Technology firm XR Studios leveraged the latest solutions from disguise to create stunning visuals for Katy Perry’s performance of her new single ‘Daisies’ on the season finale of American Idol. The project relied on the collaboration between the creative and technical teams led by XR Studios, with content by Silent Partners Studio using Notch VFX, direction by Silent House Productions, and PRG North America as the Production Vendor.
“Started on the #AmericalIdol stage, ended up in a whole new world,” as Katy Perry wrote on her Instagram, the performance has since been watched by over 9 million viewers around the globe with over 2 million YouTube hits on top of the 7.3 million strong viewers on the night. The broadcast has left many asking “how was the performance achieved?”
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“Having disguise for delivery of this content was crucial... there's simply no other solution out there that I would trust with this,” said JT Rooney of Silent Partner Studios, who was the Screens Producer and led all the creative content creation.
Beginning in an American Idol-branded studio, the physical walls around Katy Perry suddenly dissolve away, bringing viewers with the ‘Daisies’ singer into a fantastical world where she interacts with virtual elements such as oversized props, a pair of giant hands, and masses of floating daisies.
“From a creative perspective, the actual look and feel of the piece was a deceptively difficult effect to achieve,” Rooney said. “The graphics’ solid flat colors and simple textures actually made it difficult to complete the illusion of making the physical LED [backdrops] disappear and magically combine with a virtual environment.”
Sitting at the heart of the setup, disguise xR integrates with an array of technologies including camera tracking and real-time content engines, directing each element with power and precision, extending the physical space into a virtual world delivering a unique visual experience.
“The seamless extension of the real-world LED screens to the virtual world environments could only be done by disguise’s xR camera registration workflow, allowing switching between camera perspectives and the LED content,” said Scott Millar, a disguise xR Workflow Specialist who provided creative technology support under XR Studios and Silent House Partners, and overall technical direction for PRG on the shoot. “Multi-Camera switching between perspectives also allowed us to switch cameras, and the LED content.”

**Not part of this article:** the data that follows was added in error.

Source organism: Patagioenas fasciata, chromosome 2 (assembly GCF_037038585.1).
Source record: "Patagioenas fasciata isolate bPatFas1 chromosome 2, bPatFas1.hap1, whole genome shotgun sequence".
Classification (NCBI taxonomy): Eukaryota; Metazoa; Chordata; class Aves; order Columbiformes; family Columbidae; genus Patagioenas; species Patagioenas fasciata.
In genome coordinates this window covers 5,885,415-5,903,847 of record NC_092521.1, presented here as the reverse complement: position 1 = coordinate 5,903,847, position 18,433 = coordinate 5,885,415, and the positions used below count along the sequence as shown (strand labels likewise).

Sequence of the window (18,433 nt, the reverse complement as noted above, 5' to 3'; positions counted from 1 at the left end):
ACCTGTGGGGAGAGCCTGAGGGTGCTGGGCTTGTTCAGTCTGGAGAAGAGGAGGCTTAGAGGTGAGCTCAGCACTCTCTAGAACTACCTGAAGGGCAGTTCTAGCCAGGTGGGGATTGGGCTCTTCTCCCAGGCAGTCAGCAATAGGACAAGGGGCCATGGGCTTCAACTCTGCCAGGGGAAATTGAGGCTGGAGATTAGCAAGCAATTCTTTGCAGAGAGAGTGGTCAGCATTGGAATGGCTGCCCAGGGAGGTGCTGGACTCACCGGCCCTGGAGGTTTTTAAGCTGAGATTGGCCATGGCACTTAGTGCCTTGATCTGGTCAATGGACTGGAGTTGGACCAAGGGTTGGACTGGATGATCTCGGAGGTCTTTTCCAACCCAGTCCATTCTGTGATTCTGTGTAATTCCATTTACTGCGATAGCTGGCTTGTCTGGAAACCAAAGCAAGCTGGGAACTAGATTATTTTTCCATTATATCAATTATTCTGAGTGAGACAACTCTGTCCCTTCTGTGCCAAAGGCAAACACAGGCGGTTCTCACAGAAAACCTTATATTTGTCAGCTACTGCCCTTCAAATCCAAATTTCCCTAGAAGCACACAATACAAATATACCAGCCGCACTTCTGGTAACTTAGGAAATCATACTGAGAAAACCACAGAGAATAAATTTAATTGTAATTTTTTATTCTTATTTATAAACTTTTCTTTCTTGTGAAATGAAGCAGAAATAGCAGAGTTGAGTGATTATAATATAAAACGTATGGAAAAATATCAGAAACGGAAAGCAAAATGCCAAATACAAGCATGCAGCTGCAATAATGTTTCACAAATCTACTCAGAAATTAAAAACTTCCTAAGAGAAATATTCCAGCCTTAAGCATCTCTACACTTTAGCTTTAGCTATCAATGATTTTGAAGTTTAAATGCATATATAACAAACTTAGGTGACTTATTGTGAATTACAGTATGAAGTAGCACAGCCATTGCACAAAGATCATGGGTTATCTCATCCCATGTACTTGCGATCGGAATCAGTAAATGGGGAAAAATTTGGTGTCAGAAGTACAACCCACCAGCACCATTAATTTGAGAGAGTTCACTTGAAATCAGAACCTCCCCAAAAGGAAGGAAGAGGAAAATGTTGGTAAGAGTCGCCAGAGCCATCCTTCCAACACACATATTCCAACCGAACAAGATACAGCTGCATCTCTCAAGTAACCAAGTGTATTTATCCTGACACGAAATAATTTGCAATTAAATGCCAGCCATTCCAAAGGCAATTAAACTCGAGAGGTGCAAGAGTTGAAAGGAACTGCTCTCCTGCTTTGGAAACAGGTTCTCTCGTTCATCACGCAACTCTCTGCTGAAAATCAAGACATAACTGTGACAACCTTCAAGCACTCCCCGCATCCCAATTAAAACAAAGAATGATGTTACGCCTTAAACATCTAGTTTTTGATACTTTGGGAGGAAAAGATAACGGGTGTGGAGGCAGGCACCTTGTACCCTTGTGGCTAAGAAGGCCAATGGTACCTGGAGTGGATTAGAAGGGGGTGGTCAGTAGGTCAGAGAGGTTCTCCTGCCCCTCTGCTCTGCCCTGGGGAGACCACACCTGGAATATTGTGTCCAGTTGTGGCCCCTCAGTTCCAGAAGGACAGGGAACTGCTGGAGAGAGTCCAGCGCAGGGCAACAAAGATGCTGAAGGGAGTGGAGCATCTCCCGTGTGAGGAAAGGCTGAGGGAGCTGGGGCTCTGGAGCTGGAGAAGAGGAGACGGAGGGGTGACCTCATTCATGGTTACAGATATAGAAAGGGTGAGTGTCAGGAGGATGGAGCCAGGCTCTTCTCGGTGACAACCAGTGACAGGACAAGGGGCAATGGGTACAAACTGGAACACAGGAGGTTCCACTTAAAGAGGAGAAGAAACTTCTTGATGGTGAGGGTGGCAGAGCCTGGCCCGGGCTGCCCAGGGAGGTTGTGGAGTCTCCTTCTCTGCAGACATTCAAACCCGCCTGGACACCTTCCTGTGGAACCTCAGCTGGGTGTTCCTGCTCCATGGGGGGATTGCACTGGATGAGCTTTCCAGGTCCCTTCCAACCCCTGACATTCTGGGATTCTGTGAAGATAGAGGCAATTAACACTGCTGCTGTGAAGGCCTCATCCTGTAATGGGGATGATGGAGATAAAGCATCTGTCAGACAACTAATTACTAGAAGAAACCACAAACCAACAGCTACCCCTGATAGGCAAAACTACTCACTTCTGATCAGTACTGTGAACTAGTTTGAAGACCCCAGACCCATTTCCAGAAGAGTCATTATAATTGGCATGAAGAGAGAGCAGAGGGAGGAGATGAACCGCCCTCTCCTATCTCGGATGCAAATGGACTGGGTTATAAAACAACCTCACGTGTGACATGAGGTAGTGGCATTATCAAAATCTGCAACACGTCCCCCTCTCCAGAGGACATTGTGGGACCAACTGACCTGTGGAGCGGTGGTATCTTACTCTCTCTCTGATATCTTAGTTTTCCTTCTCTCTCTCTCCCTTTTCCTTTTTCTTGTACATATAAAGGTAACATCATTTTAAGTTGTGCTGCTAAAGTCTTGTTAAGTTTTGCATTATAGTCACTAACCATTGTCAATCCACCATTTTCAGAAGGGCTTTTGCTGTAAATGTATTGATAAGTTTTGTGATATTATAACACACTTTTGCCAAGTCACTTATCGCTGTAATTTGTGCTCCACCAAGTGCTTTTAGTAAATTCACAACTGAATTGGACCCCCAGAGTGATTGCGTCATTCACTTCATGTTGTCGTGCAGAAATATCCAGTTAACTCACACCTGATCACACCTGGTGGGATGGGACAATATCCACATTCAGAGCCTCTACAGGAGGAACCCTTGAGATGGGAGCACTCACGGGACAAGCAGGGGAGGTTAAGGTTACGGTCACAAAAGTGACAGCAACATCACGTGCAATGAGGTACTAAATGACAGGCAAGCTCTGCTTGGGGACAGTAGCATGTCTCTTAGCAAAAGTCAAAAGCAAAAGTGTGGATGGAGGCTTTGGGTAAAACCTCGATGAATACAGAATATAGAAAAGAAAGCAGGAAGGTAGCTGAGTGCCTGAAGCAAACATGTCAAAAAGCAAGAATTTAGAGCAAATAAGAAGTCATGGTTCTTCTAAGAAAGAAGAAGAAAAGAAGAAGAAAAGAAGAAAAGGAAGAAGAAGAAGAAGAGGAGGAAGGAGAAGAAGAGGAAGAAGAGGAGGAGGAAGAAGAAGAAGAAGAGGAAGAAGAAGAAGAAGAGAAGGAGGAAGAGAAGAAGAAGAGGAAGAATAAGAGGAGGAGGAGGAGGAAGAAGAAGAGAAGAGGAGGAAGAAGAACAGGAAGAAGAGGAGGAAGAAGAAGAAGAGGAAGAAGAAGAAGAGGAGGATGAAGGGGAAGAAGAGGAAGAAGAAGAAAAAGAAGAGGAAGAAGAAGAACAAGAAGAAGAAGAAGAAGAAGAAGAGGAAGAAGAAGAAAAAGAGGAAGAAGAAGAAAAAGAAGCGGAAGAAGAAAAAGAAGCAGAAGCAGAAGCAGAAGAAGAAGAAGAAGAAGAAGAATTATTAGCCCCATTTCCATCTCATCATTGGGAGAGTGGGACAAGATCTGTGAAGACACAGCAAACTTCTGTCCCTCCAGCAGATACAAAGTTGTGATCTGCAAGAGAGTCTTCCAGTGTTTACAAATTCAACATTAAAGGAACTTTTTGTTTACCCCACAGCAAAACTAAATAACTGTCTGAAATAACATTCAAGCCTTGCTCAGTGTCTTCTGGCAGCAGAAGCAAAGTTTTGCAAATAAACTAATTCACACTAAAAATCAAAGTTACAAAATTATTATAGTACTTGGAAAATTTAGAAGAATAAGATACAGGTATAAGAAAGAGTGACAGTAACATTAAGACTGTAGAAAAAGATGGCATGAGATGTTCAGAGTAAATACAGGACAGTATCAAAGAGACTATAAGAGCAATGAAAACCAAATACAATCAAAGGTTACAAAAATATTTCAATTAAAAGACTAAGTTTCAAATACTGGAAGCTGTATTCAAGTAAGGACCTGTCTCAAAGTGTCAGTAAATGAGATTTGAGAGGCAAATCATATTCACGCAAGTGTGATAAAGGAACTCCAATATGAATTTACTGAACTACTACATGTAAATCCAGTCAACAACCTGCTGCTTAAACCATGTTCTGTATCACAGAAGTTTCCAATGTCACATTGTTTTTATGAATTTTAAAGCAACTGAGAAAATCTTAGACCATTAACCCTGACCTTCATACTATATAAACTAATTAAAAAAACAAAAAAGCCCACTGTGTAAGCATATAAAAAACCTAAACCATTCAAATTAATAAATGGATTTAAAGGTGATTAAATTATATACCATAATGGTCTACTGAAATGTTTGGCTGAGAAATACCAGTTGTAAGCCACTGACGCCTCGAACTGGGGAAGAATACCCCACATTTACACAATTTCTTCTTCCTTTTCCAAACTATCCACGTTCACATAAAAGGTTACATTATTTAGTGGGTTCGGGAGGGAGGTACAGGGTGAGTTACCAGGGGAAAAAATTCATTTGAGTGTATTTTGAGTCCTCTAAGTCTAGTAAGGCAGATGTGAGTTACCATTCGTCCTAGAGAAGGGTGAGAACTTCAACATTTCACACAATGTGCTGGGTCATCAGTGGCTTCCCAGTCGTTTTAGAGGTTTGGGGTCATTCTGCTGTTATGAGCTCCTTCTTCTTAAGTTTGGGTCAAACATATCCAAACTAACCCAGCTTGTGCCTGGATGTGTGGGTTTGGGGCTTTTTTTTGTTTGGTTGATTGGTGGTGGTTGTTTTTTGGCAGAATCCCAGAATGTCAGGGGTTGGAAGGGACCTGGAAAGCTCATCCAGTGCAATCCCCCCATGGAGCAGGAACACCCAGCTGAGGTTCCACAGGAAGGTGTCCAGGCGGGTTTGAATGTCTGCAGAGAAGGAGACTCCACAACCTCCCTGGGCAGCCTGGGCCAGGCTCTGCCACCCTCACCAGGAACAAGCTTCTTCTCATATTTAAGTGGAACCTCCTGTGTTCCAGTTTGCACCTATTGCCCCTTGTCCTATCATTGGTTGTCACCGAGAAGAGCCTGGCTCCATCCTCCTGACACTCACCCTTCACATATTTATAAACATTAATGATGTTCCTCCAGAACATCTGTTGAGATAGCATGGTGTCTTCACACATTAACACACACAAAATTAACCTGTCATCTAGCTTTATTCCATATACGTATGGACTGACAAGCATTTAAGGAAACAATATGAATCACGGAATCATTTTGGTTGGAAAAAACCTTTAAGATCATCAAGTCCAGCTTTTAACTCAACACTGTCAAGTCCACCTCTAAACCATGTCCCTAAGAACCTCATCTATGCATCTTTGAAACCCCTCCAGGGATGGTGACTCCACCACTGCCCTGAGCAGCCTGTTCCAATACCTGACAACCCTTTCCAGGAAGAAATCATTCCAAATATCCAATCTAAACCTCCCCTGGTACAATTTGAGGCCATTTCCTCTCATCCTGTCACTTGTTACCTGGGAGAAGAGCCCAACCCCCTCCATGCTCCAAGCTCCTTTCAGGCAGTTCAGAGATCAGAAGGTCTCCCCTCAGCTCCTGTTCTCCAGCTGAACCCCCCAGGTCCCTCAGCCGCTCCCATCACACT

Using disguise xR Spatial Mapping, the teams were able to accurately keyframe the position of real and virtual worlds into one coherent place where choreographed action could take place.
Conceived as a live music video performance, the unique project had a narrative from the start where the world would change in time with the song and lyrics. The visual content was created and rendered in real time with Notch, the industry standard graphics tool for live performance. Combining the rendering power and flexibility of Notch with disguise technology, the team could edit the XR content over a network while it played back live on stage.
“Using Notch as the render engine, and being able to embed that into disguise for seamless integration is a huge benefit,” Scott said. “We get all of the power, support, and control a disguise server brings, with the ability to render in real time, across multiple synchronized machines.”
disguise xR also made it possible for teams to collaborate in a social distancing environment at PRG Studios’ custom-built xR stage in LA. The disguise xR workflow helps teams avoid non-essential contact, mitigating the risks posed by traditional approaches to filming immersive visuals which would involve high-level, real-time in-camera shoots, green screen, and other VFX. Combined with carefully coordinated working processes established by XR Studios, everyone involved in the project was able to work safely together and apart.
The disguise team also provided support and guidance every step of the way. The disguise support team went above and beyond to ensure the experience went off without a hitch. “We consulted on workflow, investigated issues during testing, and then provided completely remote support for the shoot using remote machine control and video calls throughout setup, calibration, and the shoot itself to get all the information needed just as if we were onsite in LA,” said Jamie Sunter, senior support specialist at disguise.
“At disguise, we are building the technology platform to enable creative and technical professionals to tell stories in new and innovative ways for the world’s leading brands and artists,” said Ed Plowman, chief technology officer at disguise. “This show was just the beginning of disguise and xR—we can’t wait to show you what’s next.”